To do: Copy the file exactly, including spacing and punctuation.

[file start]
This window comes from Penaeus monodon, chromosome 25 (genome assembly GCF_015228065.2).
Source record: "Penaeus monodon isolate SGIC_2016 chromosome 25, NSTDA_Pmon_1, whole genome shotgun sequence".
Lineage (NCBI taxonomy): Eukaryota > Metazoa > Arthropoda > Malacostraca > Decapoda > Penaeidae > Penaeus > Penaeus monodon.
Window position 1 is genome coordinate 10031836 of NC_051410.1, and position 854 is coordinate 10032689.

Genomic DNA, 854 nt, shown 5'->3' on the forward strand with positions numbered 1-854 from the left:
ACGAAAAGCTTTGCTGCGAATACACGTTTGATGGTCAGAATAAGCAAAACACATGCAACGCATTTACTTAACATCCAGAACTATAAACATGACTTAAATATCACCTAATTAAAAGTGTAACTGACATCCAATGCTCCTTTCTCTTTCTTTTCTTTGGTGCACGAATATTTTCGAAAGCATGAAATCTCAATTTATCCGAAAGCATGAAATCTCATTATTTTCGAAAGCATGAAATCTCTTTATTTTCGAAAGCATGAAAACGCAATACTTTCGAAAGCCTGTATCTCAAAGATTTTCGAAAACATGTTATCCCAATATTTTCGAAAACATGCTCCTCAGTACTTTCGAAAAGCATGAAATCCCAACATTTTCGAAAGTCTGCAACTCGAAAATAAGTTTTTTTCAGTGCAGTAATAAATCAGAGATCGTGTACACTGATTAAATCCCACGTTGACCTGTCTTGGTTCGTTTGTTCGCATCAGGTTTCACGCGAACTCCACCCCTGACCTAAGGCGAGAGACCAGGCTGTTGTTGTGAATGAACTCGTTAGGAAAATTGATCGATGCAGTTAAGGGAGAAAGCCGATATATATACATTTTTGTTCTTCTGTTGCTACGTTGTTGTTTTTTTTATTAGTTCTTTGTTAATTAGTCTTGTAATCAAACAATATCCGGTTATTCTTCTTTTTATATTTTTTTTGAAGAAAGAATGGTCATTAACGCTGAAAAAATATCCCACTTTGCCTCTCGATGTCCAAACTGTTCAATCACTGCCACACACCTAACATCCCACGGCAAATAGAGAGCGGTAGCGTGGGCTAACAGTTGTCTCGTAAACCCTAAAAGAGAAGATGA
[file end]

This window comes from Penaeus monodon, chromosome 25 (genome assembly GCF_015228065.2).
Source record: "Penaeus monodon isolate SGIC_2016 chromosome 25, NSTDA_Pmon_1, whole genome shotgun sequence".
Lineage (NCBI taxonomy): Eukaryota > Metazoa > Arthropoda > Malacostraca > Decapoda > Penaeidae > Penaeus > Penaeus monodon.
Window position 1 is genome coordinate 10031836 of NC_051410.1, and position 854 is coordinate 10032689.

Genomic DNA, 854 nt, shown 5'->3' on the forward strand with positions numbered 1-854 from the left:
ACGAAAAGCTTTGCTGCGAATACACGTTTGATGGTCAGAATAAGCAAAACACATGCAACGCATTTACTTAACATCCAGAACTATAAACATGACTTAAATATCACCTAATTAAAAGTGTAACTGACATCCAATGCTCCTTTCTCTTTCTTTTCTTTGGTGCACGAATATTTTCGAAAGCATGAAATCTCAATTTATCCGAAAGCATGAAATCTCATTATTTTCGAAAGCATGAAATCTCTTTATTTTCGAAAGCATGAAAACGCAATACTTTCGAAAGCCTGTATCTCAAAGATTTTCGAAAACATGTTATCCCAATATTTTCGAAAACATGCTCCTCAGTACTTTCGAAAAGCATGAAATCCCAACATTTTCGAAAGTCTGCAACTCGAAAATAAGTTTTTTTCAGTGCAGTAATAAATCAGAGATCGTGTACACTGATTAAATCCCACGTTGACCTGTCTTGGTTCGTTTGTTCGCATCAGGTTTCACGCGAACTCCACCCCTGACCTAAGGCGAGAGACCAGGCTGTTGTTGTGAATGAACTCGTTAGGAAAATTGATCGATGCAGTTAAGGGAGAAAGCCGATATATATACATTTTTGTTCTTCTGTTGCTACGTTGTTGTTTTTTTTATTAGTTCTTTGTTAATTAGTCTTGTAATCAAACAATATCCGGTTATTCTTCTTTTTATATTTTTTTTGAAGAAAGAATGGTCATTAACGCTGAAAAAATATCCCACTTTGCCTCTCGATGTCCAAACTGTTCAATCACTGCCACACACCTAACATCCCACGGCAAATAGAGAGCGGTAGCGTGGGCTAACAGTTGTCTCGTAAACCCTAAAAGAGAAGATGA